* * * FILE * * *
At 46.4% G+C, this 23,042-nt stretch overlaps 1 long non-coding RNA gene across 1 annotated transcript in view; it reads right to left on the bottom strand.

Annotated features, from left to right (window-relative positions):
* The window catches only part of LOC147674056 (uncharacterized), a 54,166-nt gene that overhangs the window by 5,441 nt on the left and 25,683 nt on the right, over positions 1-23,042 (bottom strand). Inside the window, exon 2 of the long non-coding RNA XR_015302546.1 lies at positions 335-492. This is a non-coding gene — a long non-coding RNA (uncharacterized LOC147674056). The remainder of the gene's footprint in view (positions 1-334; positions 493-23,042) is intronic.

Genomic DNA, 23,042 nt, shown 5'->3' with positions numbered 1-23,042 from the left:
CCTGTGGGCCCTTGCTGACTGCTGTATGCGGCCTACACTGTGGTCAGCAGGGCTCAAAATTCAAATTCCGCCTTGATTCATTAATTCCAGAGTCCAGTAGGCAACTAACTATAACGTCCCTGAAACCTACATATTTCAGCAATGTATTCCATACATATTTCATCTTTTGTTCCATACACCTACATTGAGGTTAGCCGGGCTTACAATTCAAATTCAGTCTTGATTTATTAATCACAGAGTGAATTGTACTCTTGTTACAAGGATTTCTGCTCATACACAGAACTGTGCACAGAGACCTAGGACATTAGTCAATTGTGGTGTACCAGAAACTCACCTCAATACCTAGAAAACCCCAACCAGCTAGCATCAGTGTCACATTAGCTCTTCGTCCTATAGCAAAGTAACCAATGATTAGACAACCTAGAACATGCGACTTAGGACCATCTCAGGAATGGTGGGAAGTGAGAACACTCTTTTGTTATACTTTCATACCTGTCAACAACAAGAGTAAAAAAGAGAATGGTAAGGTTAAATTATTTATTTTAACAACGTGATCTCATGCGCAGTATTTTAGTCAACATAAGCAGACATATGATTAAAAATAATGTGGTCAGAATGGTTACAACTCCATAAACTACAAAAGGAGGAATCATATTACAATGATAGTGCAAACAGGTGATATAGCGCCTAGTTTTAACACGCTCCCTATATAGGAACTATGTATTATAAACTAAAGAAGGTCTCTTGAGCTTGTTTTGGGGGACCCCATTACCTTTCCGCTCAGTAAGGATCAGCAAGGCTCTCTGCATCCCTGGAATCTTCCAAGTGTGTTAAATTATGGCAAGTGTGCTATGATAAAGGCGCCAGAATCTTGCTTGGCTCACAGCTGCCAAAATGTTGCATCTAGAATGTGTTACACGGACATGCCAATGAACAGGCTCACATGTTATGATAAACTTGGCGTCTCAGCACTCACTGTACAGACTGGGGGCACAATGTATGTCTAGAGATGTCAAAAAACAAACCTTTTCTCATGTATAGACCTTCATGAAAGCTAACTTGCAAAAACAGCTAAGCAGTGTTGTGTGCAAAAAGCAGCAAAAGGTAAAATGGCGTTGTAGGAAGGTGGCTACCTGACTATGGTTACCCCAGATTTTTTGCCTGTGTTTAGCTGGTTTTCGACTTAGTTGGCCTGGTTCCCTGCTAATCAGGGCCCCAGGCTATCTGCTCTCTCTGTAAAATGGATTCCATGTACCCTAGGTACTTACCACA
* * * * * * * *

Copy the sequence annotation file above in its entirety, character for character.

At 46.4% G+C, this 23,042-nt stretch overlaps 1 long non-coding RNA gene across 1 annotated transcript in view; it reads right to left on the bottom strand.

Annotated features, from left to right (window-relative positions):
* The window catches only part of LOC147674056 (uncharacterized), a 54,166-nt gene that overhangs the window by 5,441 nt on the left and 25,683 nt on the right, over positions 1-23,042 (bottom strand). Inside the window, exon 2 of the long non-coding RNA XR_015302546.1 lies at positions 335-492. This is a non-coding gene — a long non-coding RNA (uncharacterized LOC147674056). The remainder of the gene's footprint in view (positions 1-334; positions 493-23,042) is intronic.

Genomic DNA, 23,042 nt, shown 5'->3' with positions numbered 1-23,042 from the left:
CCTGTGGGCCCTTGCTGACTGCTGTATGCGGCCTACACTGTGGTCAGCAGGGCTCAAAATTCAAATTCCGCCTTGATTCATTAATTCCAGAGTCCAGTAGGCAACTAACTATAACGTCCCTGAAACCTACATATTTCAGCAATGTATTCCATACATATTTCATCTTTTGTTCCATACACCTACATTGAGGTTAGCCGGGCTTACAATTCAAATTCAGTCTTGATTTATTAATCACAGAGTGAATTGTACTCTTGTTACAAGGATTTCTGCTCATACACAGAACTGTGCACAGAGACCTAGGACATTAGTCAATTGTGGTGTACCAGAAACTCACCTCAATACCTAGAAAACCCCAACCAGCTAGCATCAGTGTCACATTAGCTCTTCGTCCTATAGCAAAGTAACCAATGATTAGACAACCTAGAACATGCGACTTAGGACCATCTCAGGAATGGTGGGAAGTGAGAACACTCTTTTGTTATACTTTCATACCTGTCAACAACAAGAGTAAAAAAGAGAATGGTAAGGTTAAATTATTTATTTTAACAACGTGATCTCATGCGCAGTATTTTAGTCAACATAAGCAGACATATGATTAAAAATAATGTGGTCAGAATGGTTACAACTCCATAAACTACAAAAGGAGGAATCATATTACAATGATAGTGCAAACAGGTGATATAGCGCCTAGTTTTAACACGCTCCCTATATAGGAACTATGTATTATAAACTAAAGAAGGTCTCTTGAGCTTGTTTTGGGGGACCCCATTACCTTTCCGCTCAGTAAGGATCAGCAAGGCTCTCTGCATCCCTGGAATCTTCCAAGTGTGTTAAATTATGGCAAGTGTGCTATGATAAAGGCGCCAGAATCTTGCTTGGCTCACAGCTGCCAAAATGTTGCATCTAGAATGTGTTACACGGACATGCCAATGAACAGGCTCACATGTTATGATAAACTTGGCGTCTCAGCACTCACTGTACAGACTGGGGGCACAATGTATGTCTAGAGATGTCAAAAAACAAACCTTTTCTCATGTATAGACCTTCATGAAAGCTAACTTGCAAAAACAGCTAAGCAGTGTTGTGTGCAAAAAGCAGCAAAAGGTAAAATGGCGTTGTAGGAAGGTGGCTACCTGACTATGGTTACCCCAGATTTTTTGCCTGTGTTTAGCTGGTTTTCGACTTAGTTGGCCTGGTTCCCTGCTAATCAGGGCCCCAGGCTATCTGCTCTCTCTGTAAAATGGATTCCATGTACCCTAGGTACTTACCACA